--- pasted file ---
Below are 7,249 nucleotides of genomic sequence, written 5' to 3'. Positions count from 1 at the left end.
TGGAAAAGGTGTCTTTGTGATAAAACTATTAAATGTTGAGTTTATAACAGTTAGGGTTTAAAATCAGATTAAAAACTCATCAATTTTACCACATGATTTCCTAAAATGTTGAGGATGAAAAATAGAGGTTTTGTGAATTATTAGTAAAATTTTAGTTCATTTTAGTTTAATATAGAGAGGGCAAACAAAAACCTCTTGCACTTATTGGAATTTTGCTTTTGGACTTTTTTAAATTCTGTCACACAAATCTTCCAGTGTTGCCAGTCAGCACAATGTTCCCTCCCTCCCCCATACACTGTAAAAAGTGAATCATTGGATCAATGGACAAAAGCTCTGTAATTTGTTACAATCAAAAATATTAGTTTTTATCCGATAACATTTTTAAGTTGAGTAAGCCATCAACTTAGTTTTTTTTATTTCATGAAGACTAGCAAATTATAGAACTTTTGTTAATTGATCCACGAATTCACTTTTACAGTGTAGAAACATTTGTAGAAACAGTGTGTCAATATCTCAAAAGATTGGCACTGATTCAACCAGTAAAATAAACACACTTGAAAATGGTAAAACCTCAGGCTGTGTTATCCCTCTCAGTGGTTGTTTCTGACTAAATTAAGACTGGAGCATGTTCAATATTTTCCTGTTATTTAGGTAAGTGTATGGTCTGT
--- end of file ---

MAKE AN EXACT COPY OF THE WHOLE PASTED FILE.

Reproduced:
Below are 7,249 nucleotides of genomic sequence, written 5' to 3'. Positions count from 1 at the left end.
TGGAAAAGGTGTCTTTGTGATAAAACTATTAAATGTTGAGTTTATAACAGTTAGGGTTTAAAATCAGATTAAAAACTCATCAATTTTACCACATGATTTCCTAAAATGTTGAGGATGAAAAATAGAGGTTTTGTGAATTATTAGTAAAATTTTAGTTCATTTTAGTTTAATATAGAGAGGGCAAACAAAAACCTCTTGCACTTATTGGAATTTTGCTTTTGGACTTTTTTAAATTCTGTCACACAAATCTTCCAGTGTTGCCAGTCAGCACAATGTTCCCTCCCTCCCCCATACACTGTAAAAAGTGAATCATTGGATCAATGGACAAAAGCTCTGTAATTTGTTACAATCAAAAATATTAGTTTTTATCCGATAACATTTTTAAGTTGAGTAAGCCATCAACTTAGTTTTTTTTATTTCATGAAGACTAGCAAATTATAGAACTTTTGTTAATTGATCCACGAATTCACTTTTACAGTGTAGAAACATTTGTAGAAACAGTGTGTCAATATCTCAAAAGATTGGCACTGATTCAACCAGTAAAATAAACACACTTGAAAATGGTAAAACCTCAGGCTGTGTTATCCCTCTCAGTGGTTGTTTCTGACTAAATTAAGACTGGAGCATGTTCAATATTTTCCTGTTATTTAGGTAAGTGTATGGTCTGT